Patrick Cummins (Left) doesn't have the experience like Peter Siddle (Right) © Getty Images
Patrick Cummins (Left) doesn’t have the experience like Peter Siddle (Right) © Getty Images

Peter Siddle sat helplessly on the sidelines watching his team suffer one defeat after another during Ashes 2015. The decision to give youngsters the go-ahead ahead of an ageing bowler who has dropped pace significantly was probably a just one, but now it is probably time to give him one last chance to dish out what he has at the highest level. Rishad D’Souza feels there is reason to believe that Siddle will grab the opportunity with both hands, perform with renewed purpose, and may even bowl his team to a face-saving victory.

Though selected for Ashes 2015 squad, Peter Siddle has done nothing beyond warming the bench in the first four Tests of a series that has largely witnessed Australia’s humiliation. Australia have persisted with the likes of Mitchell Starc, Mitchell Johnson and Josh Hazlewood for their pace bowling needs. However, the trio has failed to flourish. READ: England should pick James Anderson for fifth Ashes 2015 Test at The Oval

Siddle has watched in the dual agony of being repeatedly snubbed and his team crumbling to crushing defeats. Before the tour began, it was established that Siddle was going to be a mere passenger if things went right for Australia. With the scoreline reading 1-3 against the visitors that is obviously not the case.

Given how this tour has panned out so far, the only fair thing to do now is to give Siddle a place in the playing eleven. Hazlewood came into the tour with a whole lot of promise after an excellent tour of West Indies where he was accurate and exploited the movement on offer to his advantage. Surprisingly, his accuracy went for a toss in England, and even in the most conducive of conditions looked far from threatening. READ: Ashes 2015: Alastair Cook urges England to pile more misery for Australia in final Test

The probability that Hazlewood will be get the butt in the final Test is extremely high, but the question with greater scope for speculation is whether the vacant spot created by axing Hazlewood will be taken by Pat Cummins or Siddle. Unfortunately for Siddle, the stacks seem heavily placed in favour of the 23-year old Cummins.

Cummins is a bowler of great ability and in the only Test he played (almost four years ago) he picked seven wickets in South Africa. However, repeated injury sabotaged his Test-playing ambitions. Over the past two years prior to this Ashes, Cummins has not even played First-Class cricket. However, in the most recent match against Northamptonshire he showed that he has the gas for big performances. READ: Ashes 2015: James Anderson’s return to 5th Test gets boost following return to practice session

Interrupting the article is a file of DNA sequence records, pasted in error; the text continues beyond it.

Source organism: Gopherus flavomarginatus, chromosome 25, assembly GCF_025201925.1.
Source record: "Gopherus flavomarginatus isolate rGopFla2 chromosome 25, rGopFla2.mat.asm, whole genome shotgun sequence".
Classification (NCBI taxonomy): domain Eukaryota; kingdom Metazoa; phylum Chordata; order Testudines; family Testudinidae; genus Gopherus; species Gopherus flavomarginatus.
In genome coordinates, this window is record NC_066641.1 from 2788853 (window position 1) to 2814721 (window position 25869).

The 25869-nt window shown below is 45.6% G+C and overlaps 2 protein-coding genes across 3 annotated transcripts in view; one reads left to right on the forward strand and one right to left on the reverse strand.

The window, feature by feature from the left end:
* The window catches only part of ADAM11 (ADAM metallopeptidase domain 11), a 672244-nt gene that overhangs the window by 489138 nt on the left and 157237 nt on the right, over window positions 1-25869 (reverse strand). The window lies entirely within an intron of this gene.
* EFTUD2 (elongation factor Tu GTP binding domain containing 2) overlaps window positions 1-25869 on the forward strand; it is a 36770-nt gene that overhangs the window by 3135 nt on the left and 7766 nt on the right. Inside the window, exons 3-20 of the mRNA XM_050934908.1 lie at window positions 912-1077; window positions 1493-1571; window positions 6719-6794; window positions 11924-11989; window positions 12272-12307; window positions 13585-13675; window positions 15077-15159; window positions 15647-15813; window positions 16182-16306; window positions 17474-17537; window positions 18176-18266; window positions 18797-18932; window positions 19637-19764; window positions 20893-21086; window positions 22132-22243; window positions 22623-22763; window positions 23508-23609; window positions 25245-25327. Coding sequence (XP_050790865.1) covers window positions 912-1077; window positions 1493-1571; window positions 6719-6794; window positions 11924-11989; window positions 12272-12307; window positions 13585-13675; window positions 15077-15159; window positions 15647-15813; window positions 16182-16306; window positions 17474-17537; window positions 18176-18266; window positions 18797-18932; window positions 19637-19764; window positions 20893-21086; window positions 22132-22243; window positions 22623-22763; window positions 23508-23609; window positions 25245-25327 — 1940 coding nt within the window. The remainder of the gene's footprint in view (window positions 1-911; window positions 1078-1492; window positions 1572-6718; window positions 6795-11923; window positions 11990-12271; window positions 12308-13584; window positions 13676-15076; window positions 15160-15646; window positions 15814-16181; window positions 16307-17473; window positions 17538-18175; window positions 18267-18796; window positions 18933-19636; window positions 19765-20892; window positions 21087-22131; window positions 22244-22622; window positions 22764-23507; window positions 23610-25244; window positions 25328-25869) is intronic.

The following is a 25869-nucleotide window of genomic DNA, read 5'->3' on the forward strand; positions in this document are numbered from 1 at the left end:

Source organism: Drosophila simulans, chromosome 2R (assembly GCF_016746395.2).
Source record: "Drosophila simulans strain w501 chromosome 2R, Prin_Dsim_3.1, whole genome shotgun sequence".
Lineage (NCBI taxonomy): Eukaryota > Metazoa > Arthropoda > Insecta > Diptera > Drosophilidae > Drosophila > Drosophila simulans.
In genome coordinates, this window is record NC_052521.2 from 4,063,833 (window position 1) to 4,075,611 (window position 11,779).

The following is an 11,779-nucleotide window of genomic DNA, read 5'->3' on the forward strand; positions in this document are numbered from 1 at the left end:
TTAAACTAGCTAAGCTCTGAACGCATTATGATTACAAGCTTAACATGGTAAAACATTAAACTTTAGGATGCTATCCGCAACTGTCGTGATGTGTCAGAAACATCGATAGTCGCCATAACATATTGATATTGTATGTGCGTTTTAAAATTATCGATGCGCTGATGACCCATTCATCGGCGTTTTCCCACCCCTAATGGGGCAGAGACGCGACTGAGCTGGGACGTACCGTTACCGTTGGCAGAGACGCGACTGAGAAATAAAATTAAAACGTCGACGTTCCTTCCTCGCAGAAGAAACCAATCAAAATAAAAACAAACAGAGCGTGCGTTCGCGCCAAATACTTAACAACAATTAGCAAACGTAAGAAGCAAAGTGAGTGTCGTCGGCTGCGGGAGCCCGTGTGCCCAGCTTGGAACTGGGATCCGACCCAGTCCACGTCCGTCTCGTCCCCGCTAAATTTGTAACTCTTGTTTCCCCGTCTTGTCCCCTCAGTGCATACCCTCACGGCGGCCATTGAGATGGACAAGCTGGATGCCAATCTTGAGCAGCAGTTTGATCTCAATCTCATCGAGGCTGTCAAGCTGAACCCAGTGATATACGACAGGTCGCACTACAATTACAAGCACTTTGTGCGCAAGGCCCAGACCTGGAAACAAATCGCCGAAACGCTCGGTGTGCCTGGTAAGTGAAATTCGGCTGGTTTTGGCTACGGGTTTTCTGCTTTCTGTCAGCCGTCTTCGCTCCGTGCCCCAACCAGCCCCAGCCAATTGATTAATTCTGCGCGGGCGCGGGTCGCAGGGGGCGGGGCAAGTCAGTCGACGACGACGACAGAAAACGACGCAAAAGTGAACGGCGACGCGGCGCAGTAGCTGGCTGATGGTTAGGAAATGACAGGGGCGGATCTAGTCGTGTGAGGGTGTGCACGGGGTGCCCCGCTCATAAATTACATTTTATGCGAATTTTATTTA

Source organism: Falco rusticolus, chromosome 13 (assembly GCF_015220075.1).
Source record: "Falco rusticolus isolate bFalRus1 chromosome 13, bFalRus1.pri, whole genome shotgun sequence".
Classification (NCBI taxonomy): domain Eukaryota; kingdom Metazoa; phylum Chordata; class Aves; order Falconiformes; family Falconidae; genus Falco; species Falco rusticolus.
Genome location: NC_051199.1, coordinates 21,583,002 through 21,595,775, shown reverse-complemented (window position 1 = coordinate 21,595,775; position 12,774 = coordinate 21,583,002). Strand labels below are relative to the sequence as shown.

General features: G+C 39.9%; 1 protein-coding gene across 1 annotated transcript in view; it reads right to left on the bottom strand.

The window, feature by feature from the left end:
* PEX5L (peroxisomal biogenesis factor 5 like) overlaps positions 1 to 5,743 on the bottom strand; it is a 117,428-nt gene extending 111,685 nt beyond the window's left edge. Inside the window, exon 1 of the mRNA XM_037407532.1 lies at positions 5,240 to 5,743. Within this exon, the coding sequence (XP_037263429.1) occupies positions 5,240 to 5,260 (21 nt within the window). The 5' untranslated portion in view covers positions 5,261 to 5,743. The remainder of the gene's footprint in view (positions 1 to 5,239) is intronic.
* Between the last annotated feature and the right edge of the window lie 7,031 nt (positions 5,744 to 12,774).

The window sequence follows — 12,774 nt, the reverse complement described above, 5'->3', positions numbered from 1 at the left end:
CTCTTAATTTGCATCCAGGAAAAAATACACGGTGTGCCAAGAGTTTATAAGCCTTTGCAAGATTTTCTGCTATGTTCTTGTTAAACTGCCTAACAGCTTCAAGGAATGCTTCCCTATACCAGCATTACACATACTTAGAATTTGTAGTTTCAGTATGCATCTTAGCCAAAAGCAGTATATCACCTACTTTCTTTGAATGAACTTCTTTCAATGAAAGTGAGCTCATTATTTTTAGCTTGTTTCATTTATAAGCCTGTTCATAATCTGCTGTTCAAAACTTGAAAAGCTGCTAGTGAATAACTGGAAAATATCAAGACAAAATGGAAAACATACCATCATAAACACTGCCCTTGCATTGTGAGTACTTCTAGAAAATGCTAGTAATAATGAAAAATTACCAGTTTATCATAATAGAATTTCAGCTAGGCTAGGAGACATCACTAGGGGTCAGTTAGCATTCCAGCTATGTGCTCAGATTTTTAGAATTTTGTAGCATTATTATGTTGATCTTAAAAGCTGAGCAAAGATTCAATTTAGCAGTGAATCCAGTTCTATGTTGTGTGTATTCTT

While Siddle went wicketless, Cummins took three wickets at Northants. When Australia were staring down a humiliating possibility of having to follow on against a county side, Cummins rescued his side with the bat and top-scored with a fighting undefeated 82 which helped his side save some face. Yet, to introduce a youngster, especially one prone to injury, in an Ashes Test may not be a good idea.

England tried to launch Boyd Rankin’s Test career by giving him a shot at SCG during their disgraceful Ashes tour of Australia in 2013-14. All that came off it was further misery. Not only was Rankin ineffective, he even suffered injury possibly from trying too hard. If something similar happens with Cummins, it will be highly detrimental to his long-term Test career (though, to be honest, he has played a mere eight First-Class matches in almost five years.)

Siddle, on the other hand, is a workhorse; though he won’t always pick wickets, he has the knack to make important breakthroughs every now and again. He has a heavy cushioning of experience in these conditions to aid him and is also mentally strong to endure failure. The re-launch of Cummins’ career can wait a year, when he can play in the comfort of home advantage. But for the daunting task that awaits Australia in the final Test, Siddle is the man.

(Rishad D’Souza, a reporter with CricketCountry, gave up hopes of playing Test cricket after a poor gully-cricket career. He now reports on the sport. You can follow @RDcric on Twitter)